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Jon Udell Speakable Web Services

by Jon Udell
11/08/2002

When Scotty tried to talk to a Macintosh through its mouse, in Star Trek IV (1986), the joke was on Apple. Why couldn't this famously easy-to-use computer accept the most natural form of input? Over the years, I dabbled now and then with voice command systems, but they never seemed worth the trouble -- until now. I've been exploring the speech technologies in Mac OS X on an 800MHz TiBook, and I'm really impressed. Apple has done a marvelous job with the recognition and control systems, and now that you can script the Internet so easily in OS X, it's straightforward to build useful voice-driven commands that invoke external as well as local services. Consider this dialog:

Me: "Temperature"

Computer: "36 degrees"

There are, of course, a million ways to look up the temperature on the Web. Most of them start with the browser. You fire it up and go to a bookmark, which in my case is http://www.weather.com/w eather/local/03431. There are at least two problems with this scenario. First, you have to translate the request into an application context (the browser) and a procedure (go to bookmarks, select Local Weather). Second, you destroy your original context. For example, I'm typing these words in emacs. I'd like to keep on typing, and reading what I am writing, even as I ask for and receive the temperature. Speaking the request and hearing the response is an ideal solution. Here are a few ways to implement it.

Perl and AppleScript Working Together

I started with a Perl script that uses SOAP::Lite to hit a Web service at XMethods, like so:

#! /usr/bin/perl -w
use strict;
use SOAP::Lite;
my $temp = SOAP::Lite
   -> service('http://www.xmethods.net/sd/2001/TemperatureService.wsdl')
   -> getTemp('03431') . " degrees";
`osascript -e 'say "$temp"'`;

Here we're using Perl's backtick evaluation to run a command-line tool, osascript, which runs AppleScript code -- in this case, to speak the result of the SOAP call. Use of the text-to-speech engine introduces some fascinating subtleties. For example, if you omit the leading space in "degrees," the answer will sound like:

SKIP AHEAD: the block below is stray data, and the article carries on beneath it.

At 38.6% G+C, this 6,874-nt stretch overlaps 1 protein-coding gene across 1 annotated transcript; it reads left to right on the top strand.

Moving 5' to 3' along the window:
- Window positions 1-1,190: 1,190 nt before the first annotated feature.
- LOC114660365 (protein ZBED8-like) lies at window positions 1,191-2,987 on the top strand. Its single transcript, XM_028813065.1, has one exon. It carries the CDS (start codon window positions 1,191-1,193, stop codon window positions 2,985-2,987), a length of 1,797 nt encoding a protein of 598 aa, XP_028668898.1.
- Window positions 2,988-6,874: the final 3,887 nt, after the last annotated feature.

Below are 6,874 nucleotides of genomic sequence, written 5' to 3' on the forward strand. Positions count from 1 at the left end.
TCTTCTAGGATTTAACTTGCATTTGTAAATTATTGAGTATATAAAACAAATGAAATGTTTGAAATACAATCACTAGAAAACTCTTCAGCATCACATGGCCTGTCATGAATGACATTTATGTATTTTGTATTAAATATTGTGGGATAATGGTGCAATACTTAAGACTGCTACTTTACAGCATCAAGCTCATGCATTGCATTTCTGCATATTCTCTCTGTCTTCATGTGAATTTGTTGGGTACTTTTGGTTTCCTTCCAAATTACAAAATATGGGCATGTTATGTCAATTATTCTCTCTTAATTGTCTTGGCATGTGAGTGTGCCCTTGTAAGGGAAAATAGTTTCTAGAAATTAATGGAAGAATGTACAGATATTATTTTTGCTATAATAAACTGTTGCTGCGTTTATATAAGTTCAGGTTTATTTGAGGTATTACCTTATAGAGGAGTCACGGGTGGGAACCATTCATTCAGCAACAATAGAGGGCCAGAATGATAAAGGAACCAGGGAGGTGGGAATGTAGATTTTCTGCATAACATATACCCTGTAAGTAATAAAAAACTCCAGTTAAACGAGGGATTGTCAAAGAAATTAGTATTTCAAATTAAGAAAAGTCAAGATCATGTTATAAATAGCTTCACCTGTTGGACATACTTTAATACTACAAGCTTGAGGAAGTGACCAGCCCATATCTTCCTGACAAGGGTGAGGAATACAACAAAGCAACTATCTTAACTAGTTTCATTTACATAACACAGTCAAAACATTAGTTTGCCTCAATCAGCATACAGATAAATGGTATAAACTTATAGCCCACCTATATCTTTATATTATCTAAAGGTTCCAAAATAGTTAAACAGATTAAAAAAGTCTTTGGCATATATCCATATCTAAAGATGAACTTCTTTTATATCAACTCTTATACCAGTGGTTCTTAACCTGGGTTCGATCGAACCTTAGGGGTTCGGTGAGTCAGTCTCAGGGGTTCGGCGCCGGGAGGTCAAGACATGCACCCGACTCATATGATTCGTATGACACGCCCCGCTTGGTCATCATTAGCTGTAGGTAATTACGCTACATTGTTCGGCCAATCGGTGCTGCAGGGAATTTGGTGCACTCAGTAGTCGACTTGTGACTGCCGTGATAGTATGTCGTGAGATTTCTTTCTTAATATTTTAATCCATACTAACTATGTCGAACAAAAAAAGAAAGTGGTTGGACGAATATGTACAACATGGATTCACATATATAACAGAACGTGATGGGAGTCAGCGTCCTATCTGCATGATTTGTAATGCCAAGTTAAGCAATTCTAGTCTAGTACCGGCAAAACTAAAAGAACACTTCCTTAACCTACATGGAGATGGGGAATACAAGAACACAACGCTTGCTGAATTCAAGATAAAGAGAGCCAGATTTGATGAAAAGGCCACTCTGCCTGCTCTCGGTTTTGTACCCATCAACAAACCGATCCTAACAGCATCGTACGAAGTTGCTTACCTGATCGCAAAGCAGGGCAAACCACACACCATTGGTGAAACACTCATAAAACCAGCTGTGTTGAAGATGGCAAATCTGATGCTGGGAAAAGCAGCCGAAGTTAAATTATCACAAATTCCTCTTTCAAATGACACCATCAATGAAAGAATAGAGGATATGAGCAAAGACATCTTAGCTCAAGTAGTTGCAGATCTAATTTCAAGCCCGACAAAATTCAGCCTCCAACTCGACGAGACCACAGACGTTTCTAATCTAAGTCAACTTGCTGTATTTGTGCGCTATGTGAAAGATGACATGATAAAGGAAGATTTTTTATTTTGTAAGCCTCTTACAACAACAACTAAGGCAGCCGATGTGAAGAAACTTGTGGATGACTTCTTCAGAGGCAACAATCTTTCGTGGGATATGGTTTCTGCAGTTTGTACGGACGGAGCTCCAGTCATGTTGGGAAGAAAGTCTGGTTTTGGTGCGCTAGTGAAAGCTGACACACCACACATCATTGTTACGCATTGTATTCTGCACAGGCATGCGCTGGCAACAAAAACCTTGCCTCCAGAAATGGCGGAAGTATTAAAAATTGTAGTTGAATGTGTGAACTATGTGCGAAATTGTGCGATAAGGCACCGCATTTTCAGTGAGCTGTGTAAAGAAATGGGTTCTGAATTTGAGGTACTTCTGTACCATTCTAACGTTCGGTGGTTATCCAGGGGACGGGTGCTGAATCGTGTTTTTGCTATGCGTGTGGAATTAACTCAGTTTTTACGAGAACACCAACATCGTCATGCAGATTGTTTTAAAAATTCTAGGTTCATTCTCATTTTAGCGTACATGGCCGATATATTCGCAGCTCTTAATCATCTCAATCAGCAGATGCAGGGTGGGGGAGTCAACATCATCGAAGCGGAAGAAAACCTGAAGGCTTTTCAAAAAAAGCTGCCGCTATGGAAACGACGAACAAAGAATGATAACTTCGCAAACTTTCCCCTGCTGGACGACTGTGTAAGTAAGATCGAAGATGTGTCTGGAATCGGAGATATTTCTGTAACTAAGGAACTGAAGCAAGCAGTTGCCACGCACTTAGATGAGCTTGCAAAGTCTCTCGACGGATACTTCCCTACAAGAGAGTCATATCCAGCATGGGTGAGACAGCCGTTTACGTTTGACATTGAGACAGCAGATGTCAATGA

three six period zero dee eee gee are eee eee ess

It would be handy if you could just save this as a file called Temperature in the Speakable Items folder (for example, /Users/jon/Library/Speech/Speakable Items) and launch it by speaking the name "Temperature." But so far as I've been able to determine, scripted Speakable Items (as opposed to those which invoke key-driven commands) have to be written in AppleScript and, further, saved from the Script Editor as type Application (not Text or Compiled Script). Fortunately, AppleScript can invoke the Unix shell, which can invoke the Perl script. Let's refactor slightly, and have the Perl script simply return a bare value, suitable for downstream use in any kind of application, whether voice-enabled or not:

#! /usr/bin/perl -w
use strict;
use SOAP::Lite;
print SOAP::Lite
   -> service('http://www.xmethods.net/sd/2001/TemperatureService.wsdl')
   -> getTemp('03431');

I saved that script as /Users/jon/Temperature, and then saved the following AppleScript Application as /Users/jon/Library/Speech/Speakable Items/Temperature:

set theResult to do shell script "/Users/jon/Temperature"
say theResult & " degrees" as string

Now the textual result of the Temperature script is spoken by AppleScript. You can, alternatively, do the whole thing in AppleScript, like so:

tell application "http://services.xmethods.net:80/soap/servlet/rpcrouter"
      set theResult to call soap {method name:"getTemp", \
      parameters:{zipcode:"03431"}, method namespace \
      uri:"urn:xmethods-Temperature", SOAPAction:"/TemperatureService"}
end tell

say theResult & " degrees" as string

This is easier in one way, harder in another. It's easier if you're not a Perl programmer, or if you haven't added SOAP::Lite and its required substrate (expat, XML::Parser) to the Perl kit that comes with Mac OS X. But when a Web service is described by a WSDL file, it's easier to use SOAP::Lite than AppleScript, since the former can use the WSDL file to simplify access.

It's ideal when there's a Web service that will give you the answer you're looking for, but when that's not the case, there's always good old HTML screen-scraping. In that case, a language like Perl or Python will run rings around AppleScript. Here's a script that speaks my Weblog's current rank and pageview count for today:

#! /usr/bin/perl -w
use strict;
use LWP::Simple;
my $res = get "http://www.weblogs.com/rankingsByPageReads.html";
$res =~ m#(.+)Jon's Radio</a></td><td><td align="right">(\d+)&nbsp;#;
my $preface = $1;
my $count = $2;
$preface =~m#">(\d+)\.&nbsp;</td><td>#;
my $rank = $1;
`osascript -e 'say "Rank $rank, count $count"'`;

In this case, it's more trouble than it's worth to return raw results from Perl and format them for speech output in AppleScript.

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